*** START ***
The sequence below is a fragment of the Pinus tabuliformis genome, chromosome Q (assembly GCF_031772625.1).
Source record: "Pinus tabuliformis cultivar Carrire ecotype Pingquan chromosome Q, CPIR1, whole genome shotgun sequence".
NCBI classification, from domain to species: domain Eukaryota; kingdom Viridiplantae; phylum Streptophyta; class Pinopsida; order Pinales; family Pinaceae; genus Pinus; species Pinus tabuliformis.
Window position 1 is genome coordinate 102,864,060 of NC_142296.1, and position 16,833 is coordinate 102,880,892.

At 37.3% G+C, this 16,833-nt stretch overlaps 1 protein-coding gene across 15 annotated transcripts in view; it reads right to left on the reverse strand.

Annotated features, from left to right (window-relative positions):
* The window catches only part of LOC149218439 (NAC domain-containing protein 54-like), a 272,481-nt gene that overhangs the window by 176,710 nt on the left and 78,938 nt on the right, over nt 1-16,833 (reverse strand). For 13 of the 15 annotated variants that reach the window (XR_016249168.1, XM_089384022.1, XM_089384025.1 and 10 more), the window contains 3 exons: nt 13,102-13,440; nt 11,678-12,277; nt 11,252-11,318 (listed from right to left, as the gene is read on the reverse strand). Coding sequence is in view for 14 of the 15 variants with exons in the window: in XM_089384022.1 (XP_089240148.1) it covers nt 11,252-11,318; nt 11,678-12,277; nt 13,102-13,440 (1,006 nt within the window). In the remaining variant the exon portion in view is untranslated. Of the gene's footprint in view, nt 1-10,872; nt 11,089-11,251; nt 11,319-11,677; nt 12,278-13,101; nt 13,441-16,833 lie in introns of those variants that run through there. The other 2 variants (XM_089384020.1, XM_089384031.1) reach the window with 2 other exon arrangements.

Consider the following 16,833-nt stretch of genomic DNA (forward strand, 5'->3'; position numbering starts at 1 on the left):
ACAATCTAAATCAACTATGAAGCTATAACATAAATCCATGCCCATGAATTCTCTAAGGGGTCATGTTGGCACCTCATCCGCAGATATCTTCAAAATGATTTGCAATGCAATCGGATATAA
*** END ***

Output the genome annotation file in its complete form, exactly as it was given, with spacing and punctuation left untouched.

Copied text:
The sequence below is a fragment of the Pinus tabuliformis genome, chromosome Q (assembly GCF_031772625.1).
Source record: "Pinus tabuliformis cultivar Carrire ecotype Pingquan chromosome Q, CPIR1, whole genome shotgun sequence".
NCBI classification, from domain to species: domain Eukaryota; kingdom Viridiplantae; phylum Streptophyta; class Pinopsida; order Pinales; family Pinaceae; genus Pinus; species Pinus tabuliformis.
Window position 1 is genome coordinate 102,864,060 of NC_142296.1, and position 16,833 is coordinate 102,880,892.

At 37.3% G+C, this 16,833-nt stretch overlaps 1 protein-coding gene across 15 annotated transcripts in view; it reads right to left on the reverse strand.

Annotated features, from left to right (window-relative positions):
* The window catches only part of LOC149218439 (NAC domain-containing protein 54-like), a 272,481-nt gene that overhangs the window by 176,710 nt on the left and 78,938 nt on the right, over nt 1-16,833 (reverse strand). For 13 of the 15 annotated variants that reach the window (XR_016249168.1, XM_089384022.1, XM_089384025.1 and 10 more), the window contains 3 exons: nt 13,102-13,440; nt 11,678-12,277; nt 11,252-11,318 (listed from right to left, as the gene is read on the reverse strand). Coding sequence is in view for 14 of the 15 variants with exons in the window: in XM_089384022.1 (XP_089240148.1) it covers nt 11,252-11,318; nt 11,678-12,277; nt 13,102-13,440 (1,006 nt within the window). In the remaining variant the exon portion in view is untranslated. Of the gene's footprint in view, nt 1-10,872; nt 11,089-11,251; nt 11,319-11,677; nt 12,278-13,101; nt 13,441-16,833 lie in introns of those variants that run through there. The other 2 variants (XM_089384020.1, XM_089384031.1) reach the window with 2 other exon arrangements.

Consider the following 16,833-nt stretch of genomic DNA (forward strand, 5'->3'; position numbering starts at 1 on the left):
ACAATCTAAATCAACTATGAAGCTATAACATAAATCCATGCCCATGAATTCTCTAAGGGGTCATGTTGGCACCTCATCCGCAGATATCTTCAAAATGATTTGCAATGCAATCGGATATAA